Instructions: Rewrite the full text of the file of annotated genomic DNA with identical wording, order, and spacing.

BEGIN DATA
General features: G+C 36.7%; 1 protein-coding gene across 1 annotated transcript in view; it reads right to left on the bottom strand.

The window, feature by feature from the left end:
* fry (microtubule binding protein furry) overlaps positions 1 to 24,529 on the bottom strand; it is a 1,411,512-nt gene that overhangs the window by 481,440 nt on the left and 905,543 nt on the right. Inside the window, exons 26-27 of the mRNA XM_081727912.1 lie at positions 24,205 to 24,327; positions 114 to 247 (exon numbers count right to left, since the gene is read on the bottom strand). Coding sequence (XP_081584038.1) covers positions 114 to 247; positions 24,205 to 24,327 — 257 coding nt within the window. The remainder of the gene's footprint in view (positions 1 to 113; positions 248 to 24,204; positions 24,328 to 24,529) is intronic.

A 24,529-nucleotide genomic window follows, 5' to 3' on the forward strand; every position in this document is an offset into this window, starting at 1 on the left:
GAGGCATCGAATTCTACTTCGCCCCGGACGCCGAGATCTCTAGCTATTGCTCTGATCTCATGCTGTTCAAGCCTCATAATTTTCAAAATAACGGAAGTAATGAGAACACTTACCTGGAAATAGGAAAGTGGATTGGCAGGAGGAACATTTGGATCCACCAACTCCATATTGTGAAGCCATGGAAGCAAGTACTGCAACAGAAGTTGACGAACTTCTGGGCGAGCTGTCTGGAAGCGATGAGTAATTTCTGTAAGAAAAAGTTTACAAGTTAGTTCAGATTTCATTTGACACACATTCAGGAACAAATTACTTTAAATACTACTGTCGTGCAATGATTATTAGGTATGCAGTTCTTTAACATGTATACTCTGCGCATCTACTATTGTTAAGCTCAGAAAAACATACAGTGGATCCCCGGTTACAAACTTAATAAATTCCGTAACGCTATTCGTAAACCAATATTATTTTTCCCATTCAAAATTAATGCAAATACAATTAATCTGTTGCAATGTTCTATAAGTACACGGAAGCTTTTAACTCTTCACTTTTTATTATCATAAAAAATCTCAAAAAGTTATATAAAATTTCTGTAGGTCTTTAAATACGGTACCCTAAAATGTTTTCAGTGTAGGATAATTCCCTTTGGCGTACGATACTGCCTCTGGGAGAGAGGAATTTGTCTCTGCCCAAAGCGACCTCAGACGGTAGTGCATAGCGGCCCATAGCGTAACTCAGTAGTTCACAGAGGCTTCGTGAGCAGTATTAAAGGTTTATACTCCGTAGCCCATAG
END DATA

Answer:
General features: G+C 36.7%; 1 protein-coding gene across 1 annotated transcript in view; it reads right to left on the bottom strand.

The window, feature by feature from the left end:
* fry (microtubule binding protein furry) overlaps positions 1 to 24,529 on the bottom strand; it is a 1,411,512-nt gene that overhangs the window by 481,440 nt on the left and 905,543 nt on the right. Inside the window, exons 26-27 of the mRNA XM_081727912.1 lie at positions 24,205 to 24,327; positions 114 to 247 (exon numbers count right to left, since the gene is read on the bottom strand). Coding sequence (XP_081584038.1) covers positions 114 to 247; positions 24,205 to 24,327 — 257 coding nt within the window. The remainder of the gene's footprint in view (positions 1 to 113; positions 248 to 24,204; positions 24,328 to 24,529) is intronic.

A 24,529-nucleotide genomic window follows, 5' to 3' on the forward strand; every position in this document is an offset into this window, starting at 1 on the left:
GAGGCATCGAATTCTACTTCGCCCCGGACGCCGAGATCTCTAGCTATTGCTCTGATCTCATGCTGTTCAAGCCTCATAATTTTCAAAATAACGGAAGTAATGAGAACACTTACCTGGAAATAGGAAAGTGGATTGGCAGGAGGAACATTTGGATCCACCAACTCCATATTGTGAAGCCATGGAAGCAAGTACTGCAACAGAAGTTGACGAACTTCTGGGCGAGCTGTCTGGAAGCGATGAGTAATTTCTGTAAGAAAAAGTTTACAAGTTAGTTCAGATTTCATTTGACACACATTCAGGAACAAATTACTTTAAATACTACTGTCGTGCAATGATTATTAGGTATGCAGTTCTTTAACATGTATACTCTGCGCATCTACTATTGTTAAGCTCAGAAAAACATACAGTGGATCCCCGGTTACAAACTTAATAAATTCCGTAACGCTATTCGTAAACCAATATTATTTTTCCCATTCAAAATTAATGCAAATACAATTAATCTGTTGCAATGTTCTATAAGTACACGGAAGCTTTTAACTCTTCACTTTTTATTATCATAAAAAATCTCAAAAAGTTATATAAAATTTCTGTAGGTCTTTAAATACGGTACCCTAAAATGTTTTCAGTGTAGGATAATTCCCTTTGGCGTACGATACTGCCTCTGGGAGAGAGGAATTTGTCTCTGCCCAAAGCGACCTCAGACGGTAGTGCATAGCGGCCCATAGCGTAACTCAGTAGTTCACAGAGGCTTCGTGAGCAGTATTAAAGGTTTATACTCCGTAGCCCATAG